With the Rockets potentially looking to make a big move for Kevin Love or another star player this summer, we are going to take a moment to take stock of what is in the cupboard for Daryl Morey to offer. We assessed Terrence Jones and Chandler Parsons earlier this week, and today, we're going to look at Omer Asik.
Rest of series: TBA
Well, here we go. We saved
potentially the most controversial of these for last, and now we're going to take on the question of just how much trade value Jeremy Lin has. Lin came over as a free agent in 2012, returning back to the team that had cut him the winter before, with a fat $25.1 million contract in his hands.
It started off fairly poorly, with Lin struggling to get traction in the first few months of the season, but as the year went on, he grew more comfortable and closed with a very excellent second half of his first season. His sophomore year was up and down, and we'll take a look at some of those triumphs and struggles later.
His contract is the same as Omer Asik's, which we covered yesterday. He is set to be paid $15 million in 2014/15, but he has a cap hit of just $8.33 million. For the purposes of the salary cap and luxury tax, his salary figure is $8.33 million, but any team that acquires him will have to pay the full salary of $15 million.
That salary presents a number of issues for teams that acquire him, especially if they are smaller market teams, but luxury tax teams might see some benefits of this structure because it allows them to take on money without adding to their luxury tax hit. At the end of the year, Lin will become an unrestricted free agent.
His Value as a Player
There probably isn't a player in the NBA that you can hear such varied opinions about than Jeremy Lin. Some die hard fans will tell you that Lin deserves a starting spot and is All-Star quality, while others will tell you that he shouldn't even be in the league. The true answer on Lin's abilities probably lies somewhere in the middle.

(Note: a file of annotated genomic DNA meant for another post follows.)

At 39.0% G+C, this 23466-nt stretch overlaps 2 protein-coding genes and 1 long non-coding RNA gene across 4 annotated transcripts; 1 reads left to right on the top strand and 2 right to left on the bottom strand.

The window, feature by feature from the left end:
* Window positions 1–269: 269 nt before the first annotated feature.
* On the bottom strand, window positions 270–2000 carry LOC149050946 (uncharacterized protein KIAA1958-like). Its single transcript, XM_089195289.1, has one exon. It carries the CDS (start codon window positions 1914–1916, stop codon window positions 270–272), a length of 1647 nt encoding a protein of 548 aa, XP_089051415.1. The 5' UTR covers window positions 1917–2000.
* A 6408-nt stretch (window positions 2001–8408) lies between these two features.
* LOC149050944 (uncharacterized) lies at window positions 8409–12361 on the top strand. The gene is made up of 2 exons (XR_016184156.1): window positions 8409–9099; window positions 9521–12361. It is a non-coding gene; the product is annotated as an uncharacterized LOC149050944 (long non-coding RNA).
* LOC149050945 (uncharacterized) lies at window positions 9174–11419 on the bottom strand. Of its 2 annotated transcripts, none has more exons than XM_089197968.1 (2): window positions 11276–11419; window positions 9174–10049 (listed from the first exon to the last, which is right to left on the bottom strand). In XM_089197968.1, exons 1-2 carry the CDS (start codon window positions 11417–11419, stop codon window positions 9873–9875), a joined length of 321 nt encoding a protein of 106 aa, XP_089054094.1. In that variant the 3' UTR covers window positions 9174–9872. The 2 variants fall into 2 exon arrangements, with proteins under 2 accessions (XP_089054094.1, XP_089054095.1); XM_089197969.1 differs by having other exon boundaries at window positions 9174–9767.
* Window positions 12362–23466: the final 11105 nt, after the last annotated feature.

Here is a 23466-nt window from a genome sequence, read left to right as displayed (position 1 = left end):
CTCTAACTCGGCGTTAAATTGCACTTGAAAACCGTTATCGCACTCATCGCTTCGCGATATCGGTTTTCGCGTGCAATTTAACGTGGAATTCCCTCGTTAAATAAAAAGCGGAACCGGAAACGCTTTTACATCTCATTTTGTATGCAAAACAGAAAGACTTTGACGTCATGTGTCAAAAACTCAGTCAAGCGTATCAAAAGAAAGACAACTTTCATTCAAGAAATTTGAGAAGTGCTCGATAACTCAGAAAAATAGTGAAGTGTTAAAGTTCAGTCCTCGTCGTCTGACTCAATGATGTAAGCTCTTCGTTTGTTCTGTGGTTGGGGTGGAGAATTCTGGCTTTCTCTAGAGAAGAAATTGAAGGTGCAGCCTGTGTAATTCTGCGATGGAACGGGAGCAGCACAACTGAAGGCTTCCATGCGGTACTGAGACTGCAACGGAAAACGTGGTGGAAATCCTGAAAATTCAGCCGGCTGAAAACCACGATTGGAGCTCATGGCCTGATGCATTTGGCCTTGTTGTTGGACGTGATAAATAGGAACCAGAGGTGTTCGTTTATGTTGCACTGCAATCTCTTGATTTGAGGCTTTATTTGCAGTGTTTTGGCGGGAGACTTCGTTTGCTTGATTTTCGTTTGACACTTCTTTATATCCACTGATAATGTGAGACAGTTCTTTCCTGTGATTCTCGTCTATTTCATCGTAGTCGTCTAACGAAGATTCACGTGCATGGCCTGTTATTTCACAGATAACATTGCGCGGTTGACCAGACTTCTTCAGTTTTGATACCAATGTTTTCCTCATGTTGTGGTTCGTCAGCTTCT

In aggregate, Lin is decidedly average, but average doesn't even begin to describe him. He's a tremendous player at his best and a very poor player at his worst. In just six games against the Blazers, we were able to see both sides of Lin, unfortunately seeing too much of the bad side down the stretch of games.
There was game five, where Patrick Beverley had spent time in the hospital with a 104 degree fever and Lin came off the bench for a huge 21 points when the team needed him most. On the other hand, just one game before, with the Rockets needing a game four win to even the series, Lin disappeared, going 1-6 from the field and giving the game away with a crucial late game turnover.
On offense, Lin can get into the paint and score fairly effectively. His shooting at the rim was 57.7%, a very respectable figure on par with James Harden. However, far too often he is content to wait on the perimeter for a pass that might not come. If he improved his off-ball movement, he could be a far more effective player, because spotting up for threes simply isn't his game.
Defensively, Lin gets a much worse reputation than he deserves. The Rockets were a much better defensive team with him on the court than with him off it, and he guarded opposing point guards fairly well, holding them to a 13.3 PER while he was assigned to them. When he was switched onto shooting guards in a smaller lineup, he struggled with their added length, with them going for an above average 17.4 PER and hitting at a rate of 54.4 eFG%.
The Bottom Lin(e)
Lin has been a full-time player for two years, and has shown little indication that he will breakout of his trend of inconsistency. That's a problem. Could a team bring Lin in and have him go off for a few months? Yes, but they could also have him crash and burn as well. The fact is that Lin has yet to do anything in a Rockets jersey that makes teams think "man, I have to get this guy on my roster."
For $8.33 million on the cap and $15 million in salary, nobody is going to be banging down the Rockets' doors to get Lin. It's sad to see Lin fall this far, but average players at above-average salaries are not especially prized. In a big trade offer, it's hard to find a match.